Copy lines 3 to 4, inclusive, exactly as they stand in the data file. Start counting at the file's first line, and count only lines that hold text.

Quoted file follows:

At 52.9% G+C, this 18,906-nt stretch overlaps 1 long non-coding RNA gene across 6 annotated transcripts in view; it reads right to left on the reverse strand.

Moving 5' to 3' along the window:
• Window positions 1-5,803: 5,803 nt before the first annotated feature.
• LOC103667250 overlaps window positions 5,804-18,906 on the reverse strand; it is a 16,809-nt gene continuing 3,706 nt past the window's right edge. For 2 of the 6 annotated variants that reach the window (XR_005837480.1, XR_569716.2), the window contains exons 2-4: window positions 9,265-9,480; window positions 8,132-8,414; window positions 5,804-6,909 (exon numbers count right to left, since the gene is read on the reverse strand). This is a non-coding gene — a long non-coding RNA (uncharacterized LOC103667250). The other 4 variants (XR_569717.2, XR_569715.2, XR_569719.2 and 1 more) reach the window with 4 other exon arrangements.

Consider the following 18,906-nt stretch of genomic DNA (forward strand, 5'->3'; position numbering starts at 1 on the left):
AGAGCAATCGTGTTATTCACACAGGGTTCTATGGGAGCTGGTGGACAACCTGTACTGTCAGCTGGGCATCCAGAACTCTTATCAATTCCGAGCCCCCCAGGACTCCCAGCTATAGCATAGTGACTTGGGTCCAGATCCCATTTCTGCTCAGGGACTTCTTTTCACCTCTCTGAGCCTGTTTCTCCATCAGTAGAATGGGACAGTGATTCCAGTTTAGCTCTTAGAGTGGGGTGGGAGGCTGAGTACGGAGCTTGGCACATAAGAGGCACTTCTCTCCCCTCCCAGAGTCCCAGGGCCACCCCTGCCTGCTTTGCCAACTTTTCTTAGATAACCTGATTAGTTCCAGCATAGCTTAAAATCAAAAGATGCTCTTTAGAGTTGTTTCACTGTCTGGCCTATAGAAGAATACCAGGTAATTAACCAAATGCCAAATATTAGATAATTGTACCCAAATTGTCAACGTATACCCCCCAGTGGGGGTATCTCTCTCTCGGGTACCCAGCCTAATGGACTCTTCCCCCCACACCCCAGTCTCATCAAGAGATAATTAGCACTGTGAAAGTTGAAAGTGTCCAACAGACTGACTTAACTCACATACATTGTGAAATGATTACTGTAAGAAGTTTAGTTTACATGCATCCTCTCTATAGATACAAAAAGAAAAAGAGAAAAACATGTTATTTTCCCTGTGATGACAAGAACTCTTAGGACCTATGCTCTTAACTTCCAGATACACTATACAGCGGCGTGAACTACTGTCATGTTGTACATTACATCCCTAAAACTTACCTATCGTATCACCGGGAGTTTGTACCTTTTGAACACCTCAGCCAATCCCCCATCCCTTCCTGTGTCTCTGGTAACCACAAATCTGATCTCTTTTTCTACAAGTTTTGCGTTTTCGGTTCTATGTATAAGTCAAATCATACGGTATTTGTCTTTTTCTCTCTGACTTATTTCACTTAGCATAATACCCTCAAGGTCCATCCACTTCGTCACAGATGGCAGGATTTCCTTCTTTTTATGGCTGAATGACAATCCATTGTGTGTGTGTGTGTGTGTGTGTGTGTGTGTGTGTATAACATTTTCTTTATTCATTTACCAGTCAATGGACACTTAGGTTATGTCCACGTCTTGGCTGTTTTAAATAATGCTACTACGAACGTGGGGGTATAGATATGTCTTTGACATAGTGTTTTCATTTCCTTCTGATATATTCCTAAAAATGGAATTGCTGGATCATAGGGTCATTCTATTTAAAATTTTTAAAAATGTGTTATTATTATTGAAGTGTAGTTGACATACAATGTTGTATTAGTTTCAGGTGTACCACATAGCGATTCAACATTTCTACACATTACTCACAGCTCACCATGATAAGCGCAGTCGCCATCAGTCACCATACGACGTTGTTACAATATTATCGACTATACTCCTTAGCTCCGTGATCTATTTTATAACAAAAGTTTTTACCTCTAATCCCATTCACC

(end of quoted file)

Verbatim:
• Window positions 1-5,803: 5,803 nt before the first annotated feature.
• LOC103667250 overlaps window positions 5,804-18,906 on the reverse strand; it is a 16,809-nt gene continuing 3,706 nt past the window's right edge. For 2 of the 6 annotated variants that reach the window (XR_005837480.1, XR_569716.2), the window contains exons 2-4: window positions 9,265-9,480; window positions 8,132-8,414; window positions 5,804-6,909 (exon numbers count right to left, since the gene is read on the reverse strand). This is a non-coding gene — a long non-coding RNA (uncharacterized LOC103667250). The other 4 variants (XR_569717.2, XR_569715.2, XR_569719.2 and 1 more) reach the window with 4 other exon arrangements.